After a short time of thinking, I’ve decided to focus on the 7 layers of the OSI model. We will be building off the knowledge of each layer to see how they all work together harmoniously and how we can trick them into going just a little bit faster. I guess that makes this series an eight part series, so it’s going to be one long journey. Of course, this series isn’t called “Kinda knowing sockets,” or even “Mastering sockets.” It’s called Grokking sockets. That requires a deep, xen like understanding of networking. And that includes layer one of the OSI model, with all of its hardware goodness.
I’ve worked with socket programming on and off (mostly on) for a good ten years. Although this doesn’t make me an expert, by far, this has given me good insight into what seems to work and what doesn’t. This will most likely be a multi-part piece as sockets are a complicated beast. What I will be talking about is a very low level understanding of how sockets work and what each of the seven layers of the OSI model mean to you. Hopefully you will have such a level of understanding of sockets and protocols that you will grok them. Only when you reach this level can you understand how to max out performance.
This goes back to my love/hate relationship with Ruby on Rails. I’m an enterprise .NET developer by day, but I’m trying to be a rails developer by night. I say trying, not because I don’t know rails, but because their documentation sucks. Sure, there are plenty of tutorials for beginners, maybe some for intermediate developers. They are spread out across the internet in a haphazard way. Mostly blog posts showing something cool they found out by perusing the rails codebase or by word of mouth. So their documentation sucks, but I believe it’s something deeper. Maybe your API sucks.
What defines enterprise level software? It’s usually defined by software written for groups or organizations rather than for a single person. Enterprise software has historically been large, expensive systems backed by huge companies such as Oracle and Microsoft. Has this changed? “Cloud” computing has been promoted for a while as the solution for downsizing the costs of running enterprise level systems. Wouldn’t it be great to outsource the entire server room and not worry about hardware failures ever again? It sounds like a fantastic idea, but it hasn’t caught on in large organizations.
Let me ask you a question; a serious question. How are you handling events in your GUI applications? Are you just running code whenever an event comes? Is your application trying to work well with others?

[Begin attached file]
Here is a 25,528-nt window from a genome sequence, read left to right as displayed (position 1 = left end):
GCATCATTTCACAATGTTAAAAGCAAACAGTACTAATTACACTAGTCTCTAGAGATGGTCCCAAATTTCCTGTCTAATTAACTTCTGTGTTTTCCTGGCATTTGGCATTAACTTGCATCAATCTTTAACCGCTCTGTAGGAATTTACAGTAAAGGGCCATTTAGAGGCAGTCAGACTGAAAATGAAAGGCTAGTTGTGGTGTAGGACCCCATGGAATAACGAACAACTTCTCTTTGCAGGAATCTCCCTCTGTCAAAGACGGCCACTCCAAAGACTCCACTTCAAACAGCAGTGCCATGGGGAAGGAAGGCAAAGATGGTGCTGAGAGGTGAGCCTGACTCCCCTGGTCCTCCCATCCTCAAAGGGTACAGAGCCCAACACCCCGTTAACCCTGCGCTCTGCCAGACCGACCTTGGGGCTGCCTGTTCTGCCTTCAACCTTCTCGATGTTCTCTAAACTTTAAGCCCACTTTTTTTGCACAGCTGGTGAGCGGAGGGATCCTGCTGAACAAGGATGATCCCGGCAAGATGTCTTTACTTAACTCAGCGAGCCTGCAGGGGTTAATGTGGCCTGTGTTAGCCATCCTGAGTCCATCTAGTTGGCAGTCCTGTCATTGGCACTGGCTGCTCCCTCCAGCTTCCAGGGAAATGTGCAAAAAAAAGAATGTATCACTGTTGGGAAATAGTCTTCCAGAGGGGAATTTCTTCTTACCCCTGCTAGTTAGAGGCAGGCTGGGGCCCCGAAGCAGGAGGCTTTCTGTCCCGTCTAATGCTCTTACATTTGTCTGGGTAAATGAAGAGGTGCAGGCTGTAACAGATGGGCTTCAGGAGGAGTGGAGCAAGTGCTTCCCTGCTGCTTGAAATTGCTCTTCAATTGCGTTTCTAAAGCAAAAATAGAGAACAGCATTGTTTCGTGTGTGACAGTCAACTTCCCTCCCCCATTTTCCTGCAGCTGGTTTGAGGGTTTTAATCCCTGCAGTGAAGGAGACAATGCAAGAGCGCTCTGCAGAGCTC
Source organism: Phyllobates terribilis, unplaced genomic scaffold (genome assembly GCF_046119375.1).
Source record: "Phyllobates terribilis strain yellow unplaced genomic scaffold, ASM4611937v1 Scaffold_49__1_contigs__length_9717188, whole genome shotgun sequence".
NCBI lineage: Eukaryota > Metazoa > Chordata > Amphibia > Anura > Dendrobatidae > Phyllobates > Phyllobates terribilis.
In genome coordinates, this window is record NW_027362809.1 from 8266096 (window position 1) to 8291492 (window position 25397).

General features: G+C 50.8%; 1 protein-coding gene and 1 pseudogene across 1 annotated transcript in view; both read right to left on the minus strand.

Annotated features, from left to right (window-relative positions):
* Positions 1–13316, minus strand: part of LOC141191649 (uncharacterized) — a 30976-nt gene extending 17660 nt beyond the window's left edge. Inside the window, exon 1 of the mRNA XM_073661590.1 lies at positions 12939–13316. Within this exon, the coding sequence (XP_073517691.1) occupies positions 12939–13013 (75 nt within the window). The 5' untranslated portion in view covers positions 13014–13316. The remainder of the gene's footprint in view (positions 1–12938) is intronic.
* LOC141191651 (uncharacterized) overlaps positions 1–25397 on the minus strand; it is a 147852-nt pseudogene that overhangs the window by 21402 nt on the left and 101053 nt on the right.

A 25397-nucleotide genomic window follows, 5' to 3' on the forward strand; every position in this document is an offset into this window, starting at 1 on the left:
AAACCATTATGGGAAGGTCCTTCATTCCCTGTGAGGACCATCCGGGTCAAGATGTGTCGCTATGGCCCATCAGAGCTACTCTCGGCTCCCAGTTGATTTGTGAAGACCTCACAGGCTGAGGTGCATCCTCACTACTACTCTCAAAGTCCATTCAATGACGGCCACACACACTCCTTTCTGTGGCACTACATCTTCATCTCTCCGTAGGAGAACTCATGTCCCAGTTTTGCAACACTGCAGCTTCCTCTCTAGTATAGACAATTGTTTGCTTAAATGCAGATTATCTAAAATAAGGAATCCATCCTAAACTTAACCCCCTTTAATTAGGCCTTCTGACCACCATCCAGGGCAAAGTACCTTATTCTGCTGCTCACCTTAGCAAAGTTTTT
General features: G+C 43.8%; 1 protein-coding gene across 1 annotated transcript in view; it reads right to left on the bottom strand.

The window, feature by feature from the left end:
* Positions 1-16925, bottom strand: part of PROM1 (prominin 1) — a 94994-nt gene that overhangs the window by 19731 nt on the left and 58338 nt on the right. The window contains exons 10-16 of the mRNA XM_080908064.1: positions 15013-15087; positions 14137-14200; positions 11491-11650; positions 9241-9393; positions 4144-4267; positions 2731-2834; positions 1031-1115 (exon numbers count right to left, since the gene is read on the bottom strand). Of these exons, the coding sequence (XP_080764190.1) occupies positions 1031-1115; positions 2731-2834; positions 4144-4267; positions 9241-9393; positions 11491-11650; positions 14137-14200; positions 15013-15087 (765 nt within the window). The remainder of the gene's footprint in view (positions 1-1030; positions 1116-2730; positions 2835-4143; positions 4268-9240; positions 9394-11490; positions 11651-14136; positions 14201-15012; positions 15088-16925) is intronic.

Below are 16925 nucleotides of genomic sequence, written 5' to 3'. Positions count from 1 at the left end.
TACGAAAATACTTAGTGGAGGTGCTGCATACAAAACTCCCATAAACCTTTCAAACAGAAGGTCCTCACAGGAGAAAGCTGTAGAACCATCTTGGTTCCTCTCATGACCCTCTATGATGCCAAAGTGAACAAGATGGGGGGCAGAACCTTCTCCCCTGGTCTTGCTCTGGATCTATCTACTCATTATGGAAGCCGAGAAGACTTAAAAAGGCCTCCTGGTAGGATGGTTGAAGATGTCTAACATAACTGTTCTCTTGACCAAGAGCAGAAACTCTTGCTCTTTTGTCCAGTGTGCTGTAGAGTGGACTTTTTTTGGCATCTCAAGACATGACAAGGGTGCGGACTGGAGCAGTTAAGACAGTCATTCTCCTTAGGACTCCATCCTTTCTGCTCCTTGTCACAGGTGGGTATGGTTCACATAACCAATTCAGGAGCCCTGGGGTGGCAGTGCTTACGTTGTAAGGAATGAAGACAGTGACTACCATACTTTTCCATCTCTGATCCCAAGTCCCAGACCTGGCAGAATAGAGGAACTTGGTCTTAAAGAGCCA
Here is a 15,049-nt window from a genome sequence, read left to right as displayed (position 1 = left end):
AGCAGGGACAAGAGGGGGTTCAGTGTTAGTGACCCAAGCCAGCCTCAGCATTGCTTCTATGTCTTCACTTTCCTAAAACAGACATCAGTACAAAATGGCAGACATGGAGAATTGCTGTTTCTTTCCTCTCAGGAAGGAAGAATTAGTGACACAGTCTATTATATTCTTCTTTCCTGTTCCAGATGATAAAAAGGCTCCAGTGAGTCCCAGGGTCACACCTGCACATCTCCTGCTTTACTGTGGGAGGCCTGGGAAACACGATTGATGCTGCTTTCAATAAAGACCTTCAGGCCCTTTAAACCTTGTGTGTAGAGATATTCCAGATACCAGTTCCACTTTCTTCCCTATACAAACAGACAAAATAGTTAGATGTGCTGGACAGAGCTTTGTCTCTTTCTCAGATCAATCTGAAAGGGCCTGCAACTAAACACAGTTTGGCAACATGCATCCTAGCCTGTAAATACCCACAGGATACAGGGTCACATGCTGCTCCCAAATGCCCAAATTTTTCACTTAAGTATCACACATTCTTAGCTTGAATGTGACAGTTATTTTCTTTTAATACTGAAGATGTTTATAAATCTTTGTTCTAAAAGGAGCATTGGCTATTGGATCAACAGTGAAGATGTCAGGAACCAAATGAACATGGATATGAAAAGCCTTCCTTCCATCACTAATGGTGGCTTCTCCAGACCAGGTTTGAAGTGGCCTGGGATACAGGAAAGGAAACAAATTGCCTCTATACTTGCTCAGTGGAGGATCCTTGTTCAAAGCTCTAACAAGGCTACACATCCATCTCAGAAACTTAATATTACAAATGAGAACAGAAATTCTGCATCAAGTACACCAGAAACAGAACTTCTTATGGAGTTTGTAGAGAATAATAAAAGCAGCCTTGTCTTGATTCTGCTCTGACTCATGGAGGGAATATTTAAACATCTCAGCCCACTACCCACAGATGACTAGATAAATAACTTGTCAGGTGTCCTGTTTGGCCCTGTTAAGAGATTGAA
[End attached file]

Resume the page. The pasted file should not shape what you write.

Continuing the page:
Now tell me, does it match the following?
1 2 3 4
If it doesn’t, you may be irritating your users.
If you haven’t read the previous post, Immutable Types and Idempotence, I recommend doing so now. It will help you get a better understanding of what I’ll be talking about here. Now that we have basic knowledge of what a pure method really is, we need to figure out how to use it. It’s not that difficult, but the syntax may require some getting used to. We’ll be using .NET’s LINQ component to describe how to use lambdas to increase your code efficiencies, but these ideas travel well into the C++ world using either Boost.Lambda or C++0x, if your compiler supports it.
I already talked about functional programming recently in a prior article, however I state that functional programming is difficult (but in a different way). The problem is it looks like you have to forget everything you learned about object oriented and procedural programming. Seems like a waste to throw away all that good knowledge to blindly go down a path that hasn’t even hit mainstream yet. You don’t have to. You can start programming “functionally” right now no matter what language you use.
Over the years, I’ve of course worked on a ton of projects, and some of them I open source. Usually I do this if the project was school related, back when I was in college, or I want to hand over the project to the community. Of course, neither go very far after that since it seems like you need to be known and you actually have to build something useful. Anyway, here I’m going to list some of those projects and where you can find them.
So, you now have this 8 core powerhouse. It has more horsepower than your old Mustang, but your code is only using 1/8th of that power. How come? Because while the rules of Moore’s law changed, your code hasn’t.
As you may or may not know, Startup Weekend is a weekend where business developers, coders, and designers get together for one long weekend and try to create a startup project from idea to production. This may seem strange to the general coding population where timelines are measured in months, but with the right idea and enough motivation, things can happen.